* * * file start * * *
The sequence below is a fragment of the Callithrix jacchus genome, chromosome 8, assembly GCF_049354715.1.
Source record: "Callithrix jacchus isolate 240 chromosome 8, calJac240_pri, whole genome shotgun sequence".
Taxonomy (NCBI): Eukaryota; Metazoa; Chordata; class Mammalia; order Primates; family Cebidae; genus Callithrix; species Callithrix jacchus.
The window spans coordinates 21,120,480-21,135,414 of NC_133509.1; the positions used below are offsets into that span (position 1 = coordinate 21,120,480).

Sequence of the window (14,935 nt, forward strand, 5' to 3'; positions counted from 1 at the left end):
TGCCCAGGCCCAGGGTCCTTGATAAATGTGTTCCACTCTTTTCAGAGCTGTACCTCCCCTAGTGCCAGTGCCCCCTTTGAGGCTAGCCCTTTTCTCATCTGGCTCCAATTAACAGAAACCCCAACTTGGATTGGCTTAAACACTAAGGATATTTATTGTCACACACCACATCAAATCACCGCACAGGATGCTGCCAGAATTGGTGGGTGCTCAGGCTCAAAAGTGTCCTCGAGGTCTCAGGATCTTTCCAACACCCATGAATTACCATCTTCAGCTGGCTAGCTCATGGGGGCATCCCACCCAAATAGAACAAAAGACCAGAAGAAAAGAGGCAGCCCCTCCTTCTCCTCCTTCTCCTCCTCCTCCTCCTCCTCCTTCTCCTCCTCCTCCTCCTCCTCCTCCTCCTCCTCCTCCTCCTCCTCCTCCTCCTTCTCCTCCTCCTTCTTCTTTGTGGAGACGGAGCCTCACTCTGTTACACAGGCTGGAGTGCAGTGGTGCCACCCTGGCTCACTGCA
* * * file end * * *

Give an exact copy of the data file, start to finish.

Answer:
The sequence below is a fragment of the Callithrix jacchus genome, chromosome 8, assembly GCF_049354715.1.
Source record: "Callithrix jacchus isolate 240 chromosome 8, calJac240_pri, whole genome shotgun sequence".
Taxonomy (NCBI): Eukaryota; Metazoa; Chordata; class Mammalia; order Primates; family Cebidae; genus Callithrix; species Callithrix jacchus.
The window spans coordinates 21,120,480-21,135,414 of NC_133509.1; the positions used below are offsets into that span (position 1 = coordinate 21,120,480).

Sequence of the window (14,935 nt, forward strand, 5' to 3'; positions counted from 1 at the left end):
TGCCCAGGCCCAGGGTCCTTGATAAATGTGTTCCACTCTTTTCAGAGCTGTACCTCCCCTAGTGCCAGTGCCCCCTTTGAGGCTAGCCCTTTTCTCATCTGGCTCCAATTAACAGAAACCCCAACTTGGATTGGCTTAAACACTAAGGATATTTATTGTCACACACCACATCAAATCACCGCACAGGATGCTGCCAGAATTGGTGGGTGCTCAGGCTCAAAAGTGTCCTCGAGGTCTCAGGATCTTTCCAACACCCATGAATTACCATCTTCAGCTGGCTAGCTCATGGGGGCATCCCACCCAAATAGAACAAAAGACCAGAAGAAAAGAGGCAGCCCCTCCTTCTCCTCCTTCTCCTCCTCCTCCTCCTCCTCCTTCTCCTCCTCCTCCTCCTCCTCCTCCTCCTCCTCCTCCTCCTCCTCCTCCTCCTTCTCCTCCTCCTTCTTCTTTGTGGAGACGGAGCCTCACTCTGTTACACAGGCTGGAGTGCAGTGGTGCCACCCTGGCTCACTGCA